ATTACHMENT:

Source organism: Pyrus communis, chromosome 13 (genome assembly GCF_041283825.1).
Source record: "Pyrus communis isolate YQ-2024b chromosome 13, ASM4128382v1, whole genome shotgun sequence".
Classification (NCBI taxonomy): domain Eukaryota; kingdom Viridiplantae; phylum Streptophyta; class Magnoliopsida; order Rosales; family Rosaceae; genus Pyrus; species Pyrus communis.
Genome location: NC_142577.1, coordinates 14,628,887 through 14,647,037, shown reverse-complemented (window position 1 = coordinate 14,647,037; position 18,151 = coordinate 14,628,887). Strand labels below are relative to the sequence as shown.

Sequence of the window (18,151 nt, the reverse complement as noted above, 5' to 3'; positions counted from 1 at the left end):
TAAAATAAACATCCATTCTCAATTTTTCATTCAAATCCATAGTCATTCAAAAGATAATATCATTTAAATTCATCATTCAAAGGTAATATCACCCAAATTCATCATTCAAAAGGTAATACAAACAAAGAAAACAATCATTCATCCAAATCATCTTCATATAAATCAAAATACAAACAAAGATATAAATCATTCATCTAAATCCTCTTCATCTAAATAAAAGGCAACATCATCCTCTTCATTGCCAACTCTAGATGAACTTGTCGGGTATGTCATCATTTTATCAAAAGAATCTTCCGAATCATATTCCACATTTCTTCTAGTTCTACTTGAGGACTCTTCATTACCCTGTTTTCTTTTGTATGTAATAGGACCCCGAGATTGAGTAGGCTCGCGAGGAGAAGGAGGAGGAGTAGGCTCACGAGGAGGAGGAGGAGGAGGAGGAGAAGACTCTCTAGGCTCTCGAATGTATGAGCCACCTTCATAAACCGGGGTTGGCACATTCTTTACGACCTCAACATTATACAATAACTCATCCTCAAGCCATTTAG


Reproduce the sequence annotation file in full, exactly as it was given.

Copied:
Source organism: Pyrus communis, chromosome 13 (genome assembly GCF_041283825.1).
Source record: "Pyrus communis isolate YQ-2024b chromosome 13, ASM4128382v1, whole genome shotgun sequence".
Classification (NCBI taxonomy): domain Eukaryota; kingdom Viridiplantae; phylum Streptophyta; class Magnoliopsida; order Rosales; family Rosaceae; genus Pyrus; species Pyrus communis.
Genome location: NC_142577.1, coordinates 14,628,887 through 14,647,037, shown reverse-complemented (window position 1 = coordinate 14,647,037; position 18,151 = coordinate 14,628,887). Strand labels below are relative to the sequence as shown.

Sequence of the window (18,151 nt, the reverse complement as noted above, 5' to 3'; positions counted from 1 at the left end):
TAAAATAAACATCCATTCTCAATTTTTCATTCAAATCCATAGTCATTCAAAAGATAATATCATTTAAATTCATCATTCAAAGGTAATATCACCCAAATTCATCATTCAAAAGGTAATACAAACAAAGAAAACAATCATTCATCCAAATCATCTTCATATAAATCAAAATACAAACAAAGATATAAATCATTCATCTAAATCCTCTTCATCTAAATAAAAGGCAACATCATCCTCTTCATTGCCAACTCTAGATGAACTTGTCGGGTATGTCATCATTTTATCAAAAGAATCTTCCGAATCATATTCCACATTTCTTCTAGTTCTACTTGAGGACTCTTCATTACCCTGTTTTCTTTTGTATGTAATAGGACCCCGAGATTGAGTAGGCTCGCGAGGAGAAGGAGGAGGAGTAGGCTCACGAGGAGGAGGAGGAGGAGGAGGAGAAGACTCTCTAGGCTCTCGAATGTATGAGCCACCTTCATAAACCGGGGTTGGCACATTCTTTACGACCTCAACATTATACAATAACTCATCCTCAAGCCATTTAG